Environmental Protection Agency Administrator Scott Pruitt has recused himself from litigation challenging former President Barack Obama's climate change agenda and environmental rules he had been a party to as attorney general of Oklahoma.
"I have conferred with the Office of General Counsel's Ethics Office and understand I must recuse myself from matters I have a financial interest, or a personal or business relationship," Pruitt wrote Thursday in a notice to the general counsel obtained by the Washington Examiner.
"I also understand that I have certain obligations to my state bar and also under the President's Ethics Pledge that I have signed," the statement added. "This recusal statement addresses all of my ethics obligations."
A number of Democrats had been pressing Pruitt to recuse himself during his long confirmation process. The pressure on him continued even after he was confirmed by the Senate, including earlier this week.
Pruitt noted that there is a one-year cooling off period from the time he resigned his post as Oklahoma attorney general to become EPA chief. He won't involve himself in matters directly tied to Oklahoma until February of 2018.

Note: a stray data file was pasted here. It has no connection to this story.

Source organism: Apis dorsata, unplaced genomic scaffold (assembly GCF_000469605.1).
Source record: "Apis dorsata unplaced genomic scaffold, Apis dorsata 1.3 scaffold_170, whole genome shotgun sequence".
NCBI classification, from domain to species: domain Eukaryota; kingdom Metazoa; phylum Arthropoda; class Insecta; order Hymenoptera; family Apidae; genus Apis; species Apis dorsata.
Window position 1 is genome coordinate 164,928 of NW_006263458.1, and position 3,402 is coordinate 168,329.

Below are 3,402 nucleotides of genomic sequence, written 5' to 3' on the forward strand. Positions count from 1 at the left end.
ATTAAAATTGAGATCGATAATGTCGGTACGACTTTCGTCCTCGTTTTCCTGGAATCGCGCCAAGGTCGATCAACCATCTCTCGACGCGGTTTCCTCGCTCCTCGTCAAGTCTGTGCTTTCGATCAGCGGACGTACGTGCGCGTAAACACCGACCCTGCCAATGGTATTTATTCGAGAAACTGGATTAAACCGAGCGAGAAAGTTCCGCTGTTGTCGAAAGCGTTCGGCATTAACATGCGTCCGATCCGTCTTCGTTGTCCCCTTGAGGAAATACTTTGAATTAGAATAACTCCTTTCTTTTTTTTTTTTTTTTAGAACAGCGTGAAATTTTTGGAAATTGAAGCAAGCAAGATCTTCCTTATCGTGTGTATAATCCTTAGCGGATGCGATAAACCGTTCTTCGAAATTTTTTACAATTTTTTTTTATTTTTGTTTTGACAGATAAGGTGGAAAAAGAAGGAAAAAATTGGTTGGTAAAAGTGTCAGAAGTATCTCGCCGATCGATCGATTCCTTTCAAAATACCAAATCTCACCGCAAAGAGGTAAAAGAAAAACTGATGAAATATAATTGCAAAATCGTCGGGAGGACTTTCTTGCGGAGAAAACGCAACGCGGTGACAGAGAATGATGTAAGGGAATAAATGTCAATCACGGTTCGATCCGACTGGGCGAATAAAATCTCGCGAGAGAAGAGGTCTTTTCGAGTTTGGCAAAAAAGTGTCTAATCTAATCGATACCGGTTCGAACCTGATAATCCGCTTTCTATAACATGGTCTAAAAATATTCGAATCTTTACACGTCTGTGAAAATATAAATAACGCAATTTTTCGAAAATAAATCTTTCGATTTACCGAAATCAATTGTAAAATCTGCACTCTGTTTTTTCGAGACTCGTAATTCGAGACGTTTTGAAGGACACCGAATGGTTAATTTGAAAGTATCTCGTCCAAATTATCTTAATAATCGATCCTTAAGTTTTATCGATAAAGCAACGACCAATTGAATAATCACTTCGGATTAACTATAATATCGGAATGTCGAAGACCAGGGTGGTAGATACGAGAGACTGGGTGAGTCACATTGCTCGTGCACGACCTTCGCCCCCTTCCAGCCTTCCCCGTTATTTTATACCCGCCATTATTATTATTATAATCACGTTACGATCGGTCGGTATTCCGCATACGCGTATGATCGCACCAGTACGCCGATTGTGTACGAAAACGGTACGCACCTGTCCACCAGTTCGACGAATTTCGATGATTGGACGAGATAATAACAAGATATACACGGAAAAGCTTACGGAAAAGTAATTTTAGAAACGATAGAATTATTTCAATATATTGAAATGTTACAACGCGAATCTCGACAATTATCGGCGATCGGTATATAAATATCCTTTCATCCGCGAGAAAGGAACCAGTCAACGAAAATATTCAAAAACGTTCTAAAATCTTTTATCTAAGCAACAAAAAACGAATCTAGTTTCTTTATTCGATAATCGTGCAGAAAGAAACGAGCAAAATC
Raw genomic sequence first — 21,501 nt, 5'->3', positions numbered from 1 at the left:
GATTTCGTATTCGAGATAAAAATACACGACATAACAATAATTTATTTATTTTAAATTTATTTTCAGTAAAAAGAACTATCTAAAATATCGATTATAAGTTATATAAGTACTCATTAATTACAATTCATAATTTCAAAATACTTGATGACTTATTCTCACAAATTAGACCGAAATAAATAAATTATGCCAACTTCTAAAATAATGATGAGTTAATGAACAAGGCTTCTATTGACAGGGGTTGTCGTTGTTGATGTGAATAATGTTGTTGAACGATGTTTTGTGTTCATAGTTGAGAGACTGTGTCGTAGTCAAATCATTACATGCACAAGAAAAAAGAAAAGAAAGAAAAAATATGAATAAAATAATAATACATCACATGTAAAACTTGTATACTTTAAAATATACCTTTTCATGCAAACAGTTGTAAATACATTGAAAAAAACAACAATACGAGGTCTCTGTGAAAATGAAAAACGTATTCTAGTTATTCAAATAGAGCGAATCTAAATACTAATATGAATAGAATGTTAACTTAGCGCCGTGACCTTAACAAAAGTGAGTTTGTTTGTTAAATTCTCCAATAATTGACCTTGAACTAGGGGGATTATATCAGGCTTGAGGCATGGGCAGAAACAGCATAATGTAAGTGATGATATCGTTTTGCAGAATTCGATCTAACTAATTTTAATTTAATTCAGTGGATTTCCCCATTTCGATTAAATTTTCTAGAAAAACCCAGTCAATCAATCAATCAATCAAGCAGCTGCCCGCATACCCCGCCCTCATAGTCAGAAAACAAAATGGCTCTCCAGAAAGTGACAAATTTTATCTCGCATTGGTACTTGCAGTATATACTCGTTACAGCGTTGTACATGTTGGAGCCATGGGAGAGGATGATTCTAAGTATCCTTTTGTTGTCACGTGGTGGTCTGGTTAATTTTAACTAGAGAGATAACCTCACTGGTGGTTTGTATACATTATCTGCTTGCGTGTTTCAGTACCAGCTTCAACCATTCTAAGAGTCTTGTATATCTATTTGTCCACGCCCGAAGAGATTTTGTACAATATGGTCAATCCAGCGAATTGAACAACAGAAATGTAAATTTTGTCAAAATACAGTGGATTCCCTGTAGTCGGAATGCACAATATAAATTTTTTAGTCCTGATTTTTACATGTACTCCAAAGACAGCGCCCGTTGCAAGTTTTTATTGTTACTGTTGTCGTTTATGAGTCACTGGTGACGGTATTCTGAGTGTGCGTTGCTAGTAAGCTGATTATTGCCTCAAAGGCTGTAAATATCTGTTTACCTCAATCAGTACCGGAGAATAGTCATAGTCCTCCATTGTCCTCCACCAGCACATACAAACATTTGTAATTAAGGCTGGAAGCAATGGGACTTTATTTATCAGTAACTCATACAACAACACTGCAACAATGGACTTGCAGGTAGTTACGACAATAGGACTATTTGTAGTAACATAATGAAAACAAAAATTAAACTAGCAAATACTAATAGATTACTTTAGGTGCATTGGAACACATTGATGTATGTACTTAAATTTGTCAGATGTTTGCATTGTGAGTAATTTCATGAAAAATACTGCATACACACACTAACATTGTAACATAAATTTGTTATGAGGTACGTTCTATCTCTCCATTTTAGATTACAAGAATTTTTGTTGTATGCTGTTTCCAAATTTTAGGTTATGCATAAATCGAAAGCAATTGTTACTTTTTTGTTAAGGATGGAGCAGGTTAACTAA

Pruitt also listed the cases in federal court where Oklahoma was directly involved that he will no longer be an active participant, including the Clean Power Plan, the centerpiece of President Obama's climate agenda, strict rules for controlling smog, litigation related to Volkswagen's emission violations, and a number of others.
President Trump has signed an executive order directing EPA to review and ultimately rescind the Clean Power Plan. Last week, the D.C. Circuit Court of Appeals agreed to halt its review of litigation Pruitt was involved in, giving the agency 60 days to conduct its review of the plan. The decision by the court was considered a major victory for the states involved in the suit and the Trump administration.
In total, Pruitt listed a dozen cases where he has recused himself.
"I understand that this commitment is longer than is required by the federal impartiality standards, but I am taking this action to avoid even the appearance of any impropriety under federal ethics or professional responsibility obligations," he wrote.